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Book V, Canto X

July 16, 2011

Spenser spends the first part musing on the implications of Mercilla as Elizabeth, the relationship of mercy and justice, and the death of Duessa as an act of mercy.

Soon a pair of young men arrive at the court. They are the sons of the widow Belge, and are asking for help for their land. This entire canto is another political allegory, this time for the Spanish Catholic dominance of the Low Countries. Their tyrant is Geryoneo the son of Geryon, whom Hercules had killed. Geryoneo fled to Belge’s land, slowly gained control, and set up an idolatrous reign that Spenser identifies with the Spanish Inquisition.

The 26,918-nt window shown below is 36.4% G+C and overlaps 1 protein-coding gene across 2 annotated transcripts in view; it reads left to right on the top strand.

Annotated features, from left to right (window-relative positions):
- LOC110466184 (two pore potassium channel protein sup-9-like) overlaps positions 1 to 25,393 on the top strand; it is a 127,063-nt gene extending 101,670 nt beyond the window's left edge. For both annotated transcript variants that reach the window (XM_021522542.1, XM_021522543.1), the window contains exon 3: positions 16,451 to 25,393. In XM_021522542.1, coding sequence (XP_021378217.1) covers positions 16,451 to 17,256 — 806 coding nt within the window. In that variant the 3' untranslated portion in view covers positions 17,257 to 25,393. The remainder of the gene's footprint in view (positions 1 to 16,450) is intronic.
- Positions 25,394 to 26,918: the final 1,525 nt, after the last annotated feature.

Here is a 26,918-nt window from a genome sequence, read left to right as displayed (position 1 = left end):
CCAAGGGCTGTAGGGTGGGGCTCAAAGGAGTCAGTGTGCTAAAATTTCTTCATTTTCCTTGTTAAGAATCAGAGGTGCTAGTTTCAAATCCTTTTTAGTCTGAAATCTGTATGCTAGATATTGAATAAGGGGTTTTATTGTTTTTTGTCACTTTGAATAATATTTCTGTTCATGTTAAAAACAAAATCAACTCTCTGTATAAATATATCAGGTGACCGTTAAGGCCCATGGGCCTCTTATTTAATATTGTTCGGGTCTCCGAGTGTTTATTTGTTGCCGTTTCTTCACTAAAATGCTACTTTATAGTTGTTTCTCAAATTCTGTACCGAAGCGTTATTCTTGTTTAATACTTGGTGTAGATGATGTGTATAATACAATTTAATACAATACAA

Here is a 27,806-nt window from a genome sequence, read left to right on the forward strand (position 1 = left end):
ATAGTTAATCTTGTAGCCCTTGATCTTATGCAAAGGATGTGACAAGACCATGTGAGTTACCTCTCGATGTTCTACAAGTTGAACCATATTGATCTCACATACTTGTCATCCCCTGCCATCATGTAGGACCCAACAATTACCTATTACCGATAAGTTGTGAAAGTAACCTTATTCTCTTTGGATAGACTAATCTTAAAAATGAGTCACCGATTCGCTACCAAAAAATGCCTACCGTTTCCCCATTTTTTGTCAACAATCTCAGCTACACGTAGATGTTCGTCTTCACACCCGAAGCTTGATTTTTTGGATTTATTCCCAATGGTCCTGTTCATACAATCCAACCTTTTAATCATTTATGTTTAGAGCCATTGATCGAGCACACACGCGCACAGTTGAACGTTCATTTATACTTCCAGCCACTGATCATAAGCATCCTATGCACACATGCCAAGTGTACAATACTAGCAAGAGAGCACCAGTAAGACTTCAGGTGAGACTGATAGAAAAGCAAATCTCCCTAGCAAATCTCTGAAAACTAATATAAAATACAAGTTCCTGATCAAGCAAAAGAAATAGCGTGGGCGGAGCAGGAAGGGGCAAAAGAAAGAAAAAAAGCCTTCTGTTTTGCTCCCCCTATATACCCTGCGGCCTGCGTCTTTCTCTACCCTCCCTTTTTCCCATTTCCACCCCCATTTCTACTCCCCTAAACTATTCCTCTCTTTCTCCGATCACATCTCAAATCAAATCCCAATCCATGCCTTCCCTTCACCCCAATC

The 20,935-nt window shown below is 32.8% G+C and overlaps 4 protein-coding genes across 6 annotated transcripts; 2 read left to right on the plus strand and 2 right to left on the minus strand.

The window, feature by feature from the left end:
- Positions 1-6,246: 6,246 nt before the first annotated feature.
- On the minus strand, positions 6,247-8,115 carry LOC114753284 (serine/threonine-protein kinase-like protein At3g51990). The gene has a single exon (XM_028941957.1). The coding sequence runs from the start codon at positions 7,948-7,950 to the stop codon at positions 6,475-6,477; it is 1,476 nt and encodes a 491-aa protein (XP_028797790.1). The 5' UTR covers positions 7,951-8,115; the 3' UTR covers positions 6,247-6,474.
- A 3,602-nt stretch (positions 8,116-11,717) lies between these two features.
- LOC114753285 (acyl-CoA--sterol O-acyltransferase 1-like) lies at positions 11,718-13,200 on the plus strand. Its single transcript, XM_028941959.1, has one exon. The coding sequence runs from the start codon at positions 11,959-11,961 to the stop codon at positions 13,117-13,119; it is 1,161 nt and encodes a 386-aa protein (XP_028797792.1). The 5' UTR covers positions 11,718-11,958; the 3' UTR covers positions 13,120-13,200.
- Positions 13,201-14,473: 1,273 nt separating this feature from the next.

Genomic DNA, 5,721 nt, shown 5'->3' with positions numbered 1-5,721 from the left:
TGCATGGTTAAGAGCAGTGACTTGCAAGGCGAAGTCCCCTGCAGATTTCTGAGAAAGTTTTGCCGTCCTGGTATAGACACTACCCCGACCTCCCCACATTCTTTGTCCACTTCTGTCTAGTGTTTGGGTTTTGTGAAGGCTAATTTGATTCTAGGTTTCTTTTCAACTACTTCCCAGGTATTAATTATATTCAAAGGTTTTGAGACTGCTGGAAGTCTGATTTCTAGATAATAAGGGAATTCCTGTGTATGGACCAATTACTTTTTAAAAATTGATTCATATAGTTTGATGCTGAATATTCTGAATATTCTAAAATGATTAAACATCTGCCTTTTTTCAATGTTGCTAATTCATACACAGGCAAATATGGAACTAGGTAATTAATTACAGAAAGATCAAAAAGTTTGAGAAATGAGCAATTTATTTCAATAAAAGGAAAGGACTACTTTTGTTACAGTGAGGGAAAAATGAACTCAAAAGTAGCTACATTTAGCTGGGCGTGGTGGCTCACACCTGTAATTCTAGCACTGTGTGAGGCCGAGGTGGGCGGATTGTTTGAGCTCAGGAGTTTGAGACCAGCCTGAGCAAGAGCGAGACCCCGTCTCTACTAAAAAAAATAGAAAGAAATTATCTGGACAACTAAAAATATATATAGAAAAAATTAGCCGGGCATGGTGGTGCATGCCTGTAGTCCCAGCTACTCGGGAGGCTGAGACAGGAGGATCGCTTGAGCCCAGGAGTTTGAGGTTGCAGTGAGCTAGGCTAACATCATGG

Arthur volunteers to go with the youths to save Belge. He finds her hiding in the marshes, most of her cities sacked and razed. Arthur goes with Belge to her former castle, now given over to Spenser’s vision of Catholic idolatry. Arthur fights the seneschal of the castle, then three other knights, and slays them all. Thus they win the castle.


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